This technique can route messages that are encoded in a domain-specific format. A smart peer with knowledge of the format could unpack the message, populate the BCC header with a relevant field and republish. The smart peer is acting in a similar way as an external exchange.
2. Confidential routing
This is useful in cases where the routing key is a secure token which producers and consumers agree beforehand. Wild-cards make topic exchanges useless in this scenario. Messages published with a routing key set to "topsecret.eyesonly" can be obtained by any consumer that binds with a wild-card "#".
Producers can send messages to arbitrary subsets of consumers by populating the BCC header with the routing keys of the selected recipients. The recipients will have no way of learning the identities of other recipients, because the BCC header is removed from the message prior to delivery.
Routing information may still leak in other ways, such as the Management & Monitoring plugin or the rabbitmqctl administration utility. These will need appropriate protection.
Can't AMQP do this already?
While it's not possible to remove headers, it is possible to obtain some comparable effects using only standard AMQP features.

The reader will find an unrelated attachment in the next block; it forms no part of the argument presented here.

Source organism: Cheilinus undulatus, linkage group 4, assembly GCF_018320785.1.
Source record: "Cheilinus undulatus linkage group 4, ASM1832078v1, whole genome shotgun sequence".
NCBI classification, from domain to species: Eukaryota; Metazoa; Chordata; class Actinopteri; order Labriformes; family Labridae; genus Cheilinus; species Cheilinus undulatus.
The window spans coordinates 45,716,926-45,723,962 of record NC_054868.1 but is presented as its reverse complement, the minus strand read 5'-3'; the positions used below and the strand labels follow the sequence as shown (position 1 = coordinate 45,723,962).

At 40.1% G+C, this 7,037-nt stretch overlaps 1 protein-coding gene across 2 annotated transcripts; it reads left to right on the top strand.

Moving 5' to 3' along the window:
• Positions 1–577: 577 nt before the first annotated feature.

- Producers can send multiple messages, each with a different routing key. This wastes network bandwidth and broker resources, because the broker cannot optimise the storage of the duplicate messages.
- Producers can declare a temporary exchange, with a temporary binding for each intended recipient. This a great deal of effort that needs to be repeated each time the set of recipients changes.
How do I use this?
Be sure to use RabbitMQ version 2.4.0 or later. Any AMQP client can be used. Set the CC or BCC headers to the list of routing keys. The header value must be an AMQP array type, even if it only contains a single value. The message will be routed to all destinations according to the combined routings keys in the CC and BCC headers, as well as the basic.publish method ("routingkey1", "routingkey2" and "routingkey3" in this example).
Java sample code:
1: BasicProperties props = new BasicProperties(); 2: Map<String, Object> headers = new HashMap<String, Object>(); 3: List<String> ccList = new ArrayList<String>(); 4: ccList.add("routingkey2"); 5: ccList.add("routingkey3"); 6: headers.put("CC", ccList); 7: props.setHeaders(headers); 8: channel.basicPublish(exchange, "routingkey1", props, payload);
What are the interoperability implications?
Any AMQP client can make use of this feature. Producers require nothing more than the ability to set headers in messages.
The use of any RabbitMQ-specific extensions makes it harder to swap RabbitMQ for a different AMQP broker - sender-selected distribution is no exception.
If your application already makes use of headers named CC or BCC then you should use different keys or contact the RabbitMQ team for assistance.
I decided to run some benchmarks of my AMQP encoder/decoder (AMQ Protocol gem) against the old one in the AMQP gem to see whether it performs better or not. So far I did only the most basic optimisations like storing reusable values in constants, nothing special (yet).
I did two sets of benchmarks: CPU time benchmarking using my fork of RBench with support for custom formatters (like writing results into a YAML file) and memory benchmarking using
Object.count_objects (Ruby 1.9).